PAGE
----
The old stereotype about playing video games is that it's not any good for you, but there's a wealth of research to the contrary, highlighting how they're beneficial for things like our problem-solving skills and learning abilities.
Now a new study says playing video games can also help boost the formation of memories - provided the games being played feature virtual 3D environments, as opposed to more simplistic titles with 2D levels and presentations.
To test the effects of games on memory formation, researchers from the University of California, Irvine (UCI) recruited non-gamer college students to play video games for 30 minutes per day over two weeks. (We have to say, as far as research participation goes, this is one of the sweetest gigs we've heard about.)
The students were asked to play one of two games: Super Mario 3D World, which features an intricate 3D game world, or Angry Birds, set in a comparatively passive and simple 2D environment.
Before and after the game-playing sessions, the students performed object-recognition memory tests designed to engage the brain's hippocampus, which is associated with complex learning and memory.
The researchers found that the students who played 3D video games improved their scores on the memory tests, and by a considerable margin: their memory performance increased by about 12 percent, which the researchers say is the amount memory normally decreases between the ages of 45 and 70. Meanwhile, the players of the 2D games demonstrated no such boost. How exactly is this possible?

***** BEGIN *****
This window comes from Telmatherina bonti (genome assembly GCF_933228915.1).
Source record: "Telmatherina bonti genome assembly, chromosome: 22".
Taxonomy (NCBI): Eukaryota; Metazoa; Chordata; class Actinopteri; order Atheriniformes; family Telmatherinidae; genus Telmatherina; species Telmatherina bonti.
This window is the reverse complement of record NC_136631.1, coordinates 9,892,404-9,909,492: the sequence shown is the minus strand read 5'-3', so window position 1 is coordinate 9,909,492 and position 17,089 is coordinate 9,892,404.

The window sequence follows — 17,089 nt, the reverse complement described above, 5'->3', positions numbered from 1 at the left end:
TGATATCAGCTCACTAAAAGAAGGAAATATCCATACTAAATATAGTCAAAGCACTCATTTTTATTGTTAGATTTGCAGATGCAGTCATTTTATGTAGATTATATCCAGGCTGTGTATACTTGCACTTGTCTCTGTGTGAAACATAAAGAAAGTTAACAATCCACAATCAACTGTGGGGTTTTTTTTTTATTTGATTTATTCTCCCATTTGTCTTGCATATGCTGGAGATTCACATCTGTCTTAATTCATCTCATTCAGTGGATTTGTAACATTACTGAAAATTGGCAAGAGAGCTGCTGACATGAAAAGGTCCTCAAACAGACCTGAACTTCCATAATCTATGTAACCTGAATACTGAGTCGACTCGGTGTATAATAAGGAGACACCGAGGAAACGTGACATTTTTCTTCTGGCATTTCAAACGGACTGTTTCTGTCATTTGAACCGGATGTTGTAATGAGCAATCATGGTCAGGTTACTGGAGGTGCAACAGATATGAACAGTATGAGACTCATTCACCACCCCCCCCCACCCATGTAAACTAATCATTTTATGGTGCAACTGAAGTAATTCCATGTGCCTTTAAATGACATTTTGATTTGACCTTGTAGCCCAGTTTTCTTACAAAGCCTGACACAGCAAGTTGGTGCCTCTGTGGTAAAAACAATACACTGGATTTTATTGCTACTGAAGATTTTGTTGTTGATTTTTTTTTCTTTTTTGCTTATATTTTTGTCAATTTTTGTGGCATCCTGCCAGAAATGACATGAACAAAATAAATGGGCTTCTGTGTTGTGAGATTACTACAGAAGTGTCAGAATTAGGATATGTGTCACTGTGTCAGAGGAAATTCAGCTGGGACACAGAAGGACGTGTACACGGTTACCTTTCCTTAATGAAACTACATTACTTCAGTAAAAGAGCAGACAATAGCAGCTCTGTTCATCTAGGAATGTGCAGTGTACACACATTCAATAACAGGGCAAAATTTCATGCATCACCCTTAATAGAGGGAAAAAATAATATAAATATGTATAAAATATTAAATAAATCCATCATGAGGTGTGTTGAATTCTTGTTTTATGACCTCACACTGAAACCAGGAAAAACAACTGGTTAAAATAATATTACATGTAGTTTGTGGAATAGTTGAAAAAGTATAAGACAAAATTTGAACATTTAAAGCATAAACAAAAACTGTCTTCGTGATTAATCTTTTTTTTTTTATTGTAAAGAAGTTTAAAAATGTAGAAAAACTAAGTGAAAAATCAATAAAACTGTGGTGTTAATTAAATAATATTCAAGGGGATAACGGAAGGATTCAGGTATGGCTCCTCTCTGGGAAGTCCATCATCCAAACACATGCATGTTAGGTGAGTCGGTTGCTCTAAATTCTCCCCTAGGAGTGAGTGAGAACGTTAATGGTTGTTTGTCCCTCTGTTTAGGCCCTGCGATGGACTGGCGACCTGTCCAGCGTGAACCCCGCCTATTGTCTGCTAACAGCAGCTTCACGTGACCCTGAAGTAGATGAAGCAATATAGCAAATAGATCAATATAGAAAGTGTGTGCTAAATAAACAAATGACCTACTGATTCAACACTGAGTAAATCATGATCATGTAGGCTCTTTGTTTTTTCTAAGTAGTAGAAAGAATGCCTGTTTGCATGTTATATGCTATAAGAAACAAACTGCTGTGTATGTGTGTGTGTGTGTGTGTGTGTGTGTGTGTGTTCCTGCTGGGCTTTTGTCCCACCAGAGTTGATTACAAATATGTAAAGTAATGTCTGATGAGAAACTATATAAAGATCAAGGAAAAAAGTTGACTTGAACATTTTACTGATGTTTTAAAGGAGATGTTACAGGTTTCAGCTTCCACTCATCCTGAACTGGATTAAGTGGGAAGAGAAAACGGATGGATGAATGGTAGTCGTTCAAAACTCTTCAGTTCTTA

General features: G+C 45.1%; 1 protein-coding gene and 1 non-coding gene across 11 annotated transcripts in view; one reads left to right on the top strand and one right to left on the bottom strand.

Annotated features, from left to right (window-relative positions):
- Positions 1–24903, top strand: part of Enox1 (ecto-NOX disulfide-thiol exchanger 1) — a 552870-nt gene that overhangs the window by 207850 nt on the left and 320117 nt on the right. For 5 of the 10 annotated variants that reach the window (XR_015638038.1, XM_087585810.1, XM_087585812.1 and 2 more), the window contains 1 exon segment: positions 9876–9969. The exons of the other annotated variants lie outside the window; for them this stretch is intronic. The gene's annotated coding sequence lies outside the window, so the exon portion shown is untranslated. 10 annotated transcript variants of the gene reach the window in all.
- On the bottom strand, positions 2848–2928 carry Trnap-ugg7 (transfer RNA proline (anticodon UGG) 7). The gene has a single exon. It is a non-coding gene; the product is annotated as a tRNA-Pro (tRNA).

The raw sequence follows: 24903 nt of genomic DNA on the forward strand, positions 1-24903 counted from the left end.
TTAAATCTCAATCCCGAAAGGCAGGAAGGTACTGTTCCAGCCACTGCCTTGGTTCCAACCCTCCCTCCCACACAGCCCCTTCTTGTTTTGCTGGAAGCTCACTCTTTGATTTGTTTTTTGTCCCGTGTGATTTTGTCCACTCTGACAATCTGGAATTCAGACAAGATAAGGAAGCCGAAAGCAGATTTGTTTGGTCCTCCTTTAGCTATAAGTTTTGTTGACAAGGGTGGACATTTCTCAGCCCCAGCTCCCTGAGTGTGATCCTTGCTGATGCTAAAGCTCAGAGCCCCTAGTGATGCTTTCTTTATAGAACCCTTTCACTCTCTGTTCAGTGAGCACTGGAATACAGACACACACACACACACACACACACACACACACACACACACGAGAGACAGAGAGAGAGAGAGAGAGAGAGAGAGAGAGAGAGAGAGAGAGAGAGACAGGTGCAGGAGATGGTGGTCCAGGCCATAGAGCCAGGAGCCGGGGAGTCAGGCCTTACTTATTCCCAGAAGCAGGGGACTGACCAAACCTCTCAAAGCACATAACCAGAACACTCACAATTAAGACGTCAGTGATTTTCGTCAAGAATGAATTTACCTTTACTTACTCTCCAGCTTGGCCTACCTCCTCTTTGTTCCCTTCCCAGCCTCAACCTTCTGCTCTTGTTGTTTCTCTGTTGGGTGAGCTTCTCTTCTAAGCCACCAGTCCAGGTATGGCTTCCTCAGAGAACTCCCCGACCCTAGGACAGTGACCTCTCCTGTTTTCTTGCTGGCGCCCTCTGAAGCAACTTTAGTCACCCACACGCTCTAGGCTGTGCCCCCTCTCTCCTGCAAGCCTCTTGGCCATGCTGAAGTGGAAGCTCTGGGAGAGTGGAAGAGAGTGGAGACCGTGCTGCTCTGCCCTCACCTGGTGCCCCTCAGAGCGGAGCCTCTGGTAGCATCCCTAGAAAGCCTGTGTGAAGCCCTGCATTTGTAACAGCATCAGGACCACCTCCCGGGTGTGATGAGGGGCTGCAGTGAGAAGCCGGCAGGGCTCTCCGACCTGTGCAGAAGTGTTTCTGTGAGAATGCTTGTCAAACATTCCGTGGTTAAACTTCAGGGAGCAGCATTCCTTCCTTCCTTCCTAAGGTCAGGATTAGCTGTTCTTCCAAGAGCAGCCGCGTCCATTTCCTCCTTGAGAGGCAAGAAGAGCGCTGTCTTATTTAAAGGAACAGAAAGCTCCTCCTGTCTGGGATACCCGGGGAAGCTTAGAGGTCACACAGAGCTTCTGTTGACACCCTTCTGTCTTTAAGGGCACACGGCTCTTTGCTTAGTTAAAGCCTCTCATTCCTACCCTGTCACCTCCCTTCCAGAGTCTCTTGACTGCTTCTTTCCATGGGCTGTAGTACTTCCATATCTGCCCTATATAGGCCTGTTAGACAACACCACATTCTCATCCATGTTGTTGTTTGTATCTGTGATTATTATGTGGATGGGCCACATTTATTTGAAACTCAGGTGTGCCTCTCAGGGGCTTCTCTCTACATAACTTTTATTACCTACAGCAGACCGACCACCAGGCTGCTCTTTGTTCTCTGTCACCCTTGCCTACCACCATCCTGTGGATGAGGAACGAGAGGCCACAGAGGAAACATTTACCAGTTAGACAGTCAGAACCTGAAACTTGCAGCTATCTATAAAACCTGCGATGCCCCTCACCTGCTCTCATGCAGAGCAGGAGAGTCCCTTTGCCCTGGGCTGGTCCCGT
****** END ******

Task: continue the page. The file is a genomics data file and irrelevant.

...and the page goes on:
"First, the 3D games have a few things the 2D ones do not," said Craig Stark of UCI's Centre for the Neurobiology of Learning & Memory. "They've got a lot more spatial information in there to explore. Second, they're much more complex, with a lot more information to learn. Either way, we know this kind of learning and memory not only stimulates but requires the hippocampus."
It's unknown whether the 3D games deliver the memory boost by virtue of their artificial 3D environments, or whether it just so happens that 3D games are more immersive and complicated than their 2D counterparts, and thus naturally stimulate the hippocampus to a greater extent. (And certainly Angry Birds is a very facile game, despite its pseudo-realistic physics.)
"It's quite possible that by explicitly avoiding a narrow focus on a single … cognitive domain and by more closely paralleling natural experience, immersive video games may be better suited to provide enriching experiences that translate into functional gains," said Stark.
The findings, which are published in the Journal of Neuroscience, aren't just focused on measuring the stimulus contemporary gamers are getting from their game-playing fix. Rather, it's possible this research could help scientists one day reverse the cognitive deficits presented by people as they get older or develop dementia.
"Can we use this video game approach to help improve hippocampus functioning?" asked Stark. "It's often suggested that an active, engaged lifestyle can be a real factor in stemming cognitive ageing. While we can't all travel the world on vacation, we can do many other things to keep us cognitively engaged and active. Video games may be a nice, viable route."